Two years ago this July 14th I got on a plane to start the first leg of my annual journey from Chicago to our family beach vacation in the Outer Banks of North Carolina.  The trip involves at least five hours of driving no matter how you do it, because no airport is very close, and once we get there we stay two weeks.  Two years ago this July 14th was the day our friend S. finally lost her battle with breast cancer at the ripe old age of 42.  The minute I heard that she had passed away I knew that I would be missing her funeral, and I hated to.  S. was well known and loved before her aggressive breast cancer made her into another kind of celebrity, and her memorial services were well attended reunions that spanned decades of friends.  I was sad to miss it but a little bit glad not to relive the sadness and bewilderment that accompanies such a senseless death, and not to see her parents, both alive and healthy, facing this loss.

As we packed up and left this morning I am sad again, because our dear, vibrant, much-beloved friend A. passed away, also from cancer, this week.  We visited her in the fall, as the leaves were turning.  She had just celebrated her fortieth birthday the night before, and apart from a blood clot in one leg and some hoarseness she seemed okay.  She wasn’t. 

The minute I heard that she had passed away on Tuesday I knew we’d miss her memorial, too.  We’re on the first leg of a complicated trip involving a U-Haul, a day spent loading it, the 8 hours’ drive from home to Nashville, a stop there for the organic farming conference, and then two more hours’ drive on Sunday to a storage space in our new hometown in East Tennessee, followed by some preliminary house-hunting.  This is only a rehearsal for our real departure – Our Stuff, Part I – because we need to get a large chunk of our stuff out of the way in order to get ready for the next phase of our move which is about getting the house ready to sell.  The real thing won’t happen until fall, probably.

Nevertheless, the enormity of it started to sink in as we left this morning before sunrise, seeing the city I love (but am no longer in love with) starting to wake up as we crept onto the interstate before the traffic.  I cried from exhaustion and packing and stress and the loss of A., and the loss of S.  I cried to think of how much we’ll be leaving when our final U-haul rolls out of town, and of the uncertain future that awaits us.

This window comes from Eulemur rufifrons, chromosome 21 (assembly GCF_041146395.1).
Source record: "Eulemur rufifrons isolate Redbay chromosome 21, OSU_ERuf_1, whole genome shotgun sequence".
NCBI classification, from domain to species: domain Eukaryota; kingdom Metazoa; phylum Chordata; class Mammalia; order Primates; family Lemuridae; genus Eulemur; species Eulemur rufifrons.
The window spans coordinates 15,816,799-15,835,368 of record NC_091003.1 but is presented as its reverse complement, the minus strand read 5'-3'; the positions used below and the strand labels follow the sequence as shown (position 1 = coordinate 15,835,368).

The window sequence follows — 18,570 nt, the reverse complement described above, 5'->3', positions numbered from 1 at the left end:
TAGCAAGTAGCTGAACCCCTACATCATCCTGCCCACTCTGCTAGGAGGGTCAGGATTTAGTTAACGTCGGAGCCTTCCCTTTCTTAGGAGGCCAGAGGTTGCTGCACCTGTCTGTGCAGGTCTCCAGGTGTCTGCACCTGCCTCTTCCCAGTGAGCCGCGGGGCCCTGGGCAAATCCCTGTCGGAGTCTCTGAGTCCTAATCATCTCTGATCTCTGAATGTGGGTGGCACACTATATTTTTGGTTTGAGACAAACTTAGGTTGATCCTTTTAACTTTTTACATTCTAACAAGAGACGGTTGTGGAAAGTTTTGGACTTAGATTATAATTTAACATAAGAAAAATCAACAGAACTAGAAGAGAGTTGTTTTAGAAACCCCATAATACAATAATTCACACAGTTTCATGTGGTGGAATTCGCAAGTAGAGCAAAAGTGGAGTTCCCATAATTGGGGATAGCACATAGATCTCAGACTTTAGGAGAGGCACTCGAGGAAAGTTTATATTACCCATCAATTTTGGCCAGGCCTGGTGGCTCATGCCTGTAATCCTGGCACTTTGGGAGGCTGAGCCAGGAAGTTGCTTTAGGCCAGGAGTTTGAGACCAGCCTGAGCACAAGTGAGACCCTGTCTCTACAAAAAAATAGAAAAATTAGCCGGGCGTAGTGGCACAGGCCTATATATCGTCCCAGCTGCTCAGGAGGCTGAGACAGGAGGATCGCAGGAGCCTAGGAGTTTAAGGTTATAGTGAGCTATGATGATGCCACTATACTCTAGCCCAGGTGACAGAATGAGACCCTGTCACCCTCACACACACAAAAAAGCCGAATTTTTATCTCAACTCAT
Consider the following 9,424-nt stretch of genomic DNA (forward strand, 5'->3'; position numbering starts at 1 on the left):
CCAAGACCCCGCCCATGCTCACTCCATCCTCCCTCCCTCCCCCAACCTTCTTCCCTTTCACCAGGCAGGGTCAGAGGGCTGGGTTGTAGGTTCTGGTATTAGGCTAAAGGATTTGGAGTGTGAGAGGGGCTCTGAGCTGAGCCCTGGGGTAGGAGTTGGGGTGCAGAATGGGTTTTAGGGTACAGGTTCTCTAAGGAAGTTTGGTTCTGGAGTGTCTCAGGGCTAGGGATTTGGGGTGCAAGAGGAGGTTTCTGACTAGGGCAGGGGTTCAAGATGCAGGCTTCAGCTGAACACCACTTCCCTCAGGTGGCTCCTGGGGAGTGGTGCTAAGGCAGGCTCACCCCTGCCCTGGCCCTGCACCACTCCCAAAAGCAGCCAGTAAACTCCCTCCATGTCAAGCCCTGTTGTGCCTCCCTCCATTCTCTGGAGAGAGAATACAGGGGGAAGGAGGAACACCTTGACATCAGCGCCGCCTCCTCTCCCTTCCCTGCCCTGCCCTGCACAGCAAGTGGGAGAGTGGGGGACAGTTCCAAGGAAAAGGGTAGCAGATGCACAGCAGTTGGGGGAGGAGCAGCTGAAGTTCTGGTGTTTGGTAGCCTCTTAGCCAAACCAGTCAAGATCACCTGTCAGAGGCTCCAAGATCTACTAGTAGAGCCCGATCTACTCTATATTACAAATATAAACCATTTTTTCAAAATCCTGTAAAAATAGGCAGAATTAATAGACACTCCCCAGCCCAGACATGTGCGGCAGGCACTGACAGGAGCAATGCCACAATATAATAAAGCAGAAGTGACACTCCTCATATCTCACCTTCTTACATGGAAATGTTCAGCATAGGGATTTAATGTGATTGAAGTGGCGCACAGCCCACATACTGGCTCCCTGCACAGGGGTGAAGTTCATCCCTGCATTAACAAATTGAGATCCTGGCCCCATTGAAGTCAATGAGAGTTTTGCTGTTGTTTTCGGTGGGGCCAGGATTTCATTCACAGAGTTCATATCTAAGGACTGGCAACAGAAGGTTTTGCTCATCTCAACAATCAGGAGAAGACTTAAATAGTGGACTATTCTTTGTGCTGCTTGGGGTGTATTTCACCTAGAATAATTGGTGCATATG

This move is unfolding the way it should, for me, which means it’s carefully planned and it’s taking its time.  Most of our friends are finally realizing that "the Tennessee thing" isn’t next year or some year, it’s this year.  I’m letting everyone know, bit by bit, that we’ll be gone by Christmas.  I’m trying to make the most of the social engagements we have, because I think big goodbye parties can be self-indulgent, speechy affairs and I don’t want to do that to my friends.  By the time we finally load up the last U-Haul, I think I’ll be ready, or at least readier than I am today.

So we’re in a depressing Econo-Lodge just west of Nashville and tomorrow almost everyone I know back home will be in one room to celebrate A.  It’s like we’re already gone, in some ways.  I’m glad we’re not, I’m glad we have time to get ready. 

Of course the senselessness of those two deaths is a gift to me.  I can’t begin to compare my losses and my infertility woes to what those women and their families suffered and lost.  I am especially lucky to have had the bad mammogram and biopsy experience I had last January, to bring it a little bit closer to home.  I had a guilty, fumbling lunch with A. just after that happened; I felt like a total heel telling her about how scary it was when it ended so well.  But she was wonderful – she said "Hey, cancer sucks!  I’m glad you don’t have it."  So much nicer than I have been when I’m the one who has drawn the short straw.   I’m glad to be reminded in this sad way that there are much, much shorter straws than mine.

So my annual mammogram will serve as my memorial to our lost friends.  Even though their cancers didn’t wait until they were old enough for mammography, and didn’t show up in the expected places anyway, I know my lost friends would want me to do what I can, and I know they cheer for every one of us who doesn’t have to go through it. 

I don’t have a neat parallel to draw among these things: missed memorials and these women taken too soon, my move and my uncertainties, except to say that in the midst of planning this move, this month, this year, I am also thinking I should stay in today.  It all will be gone too soon. 

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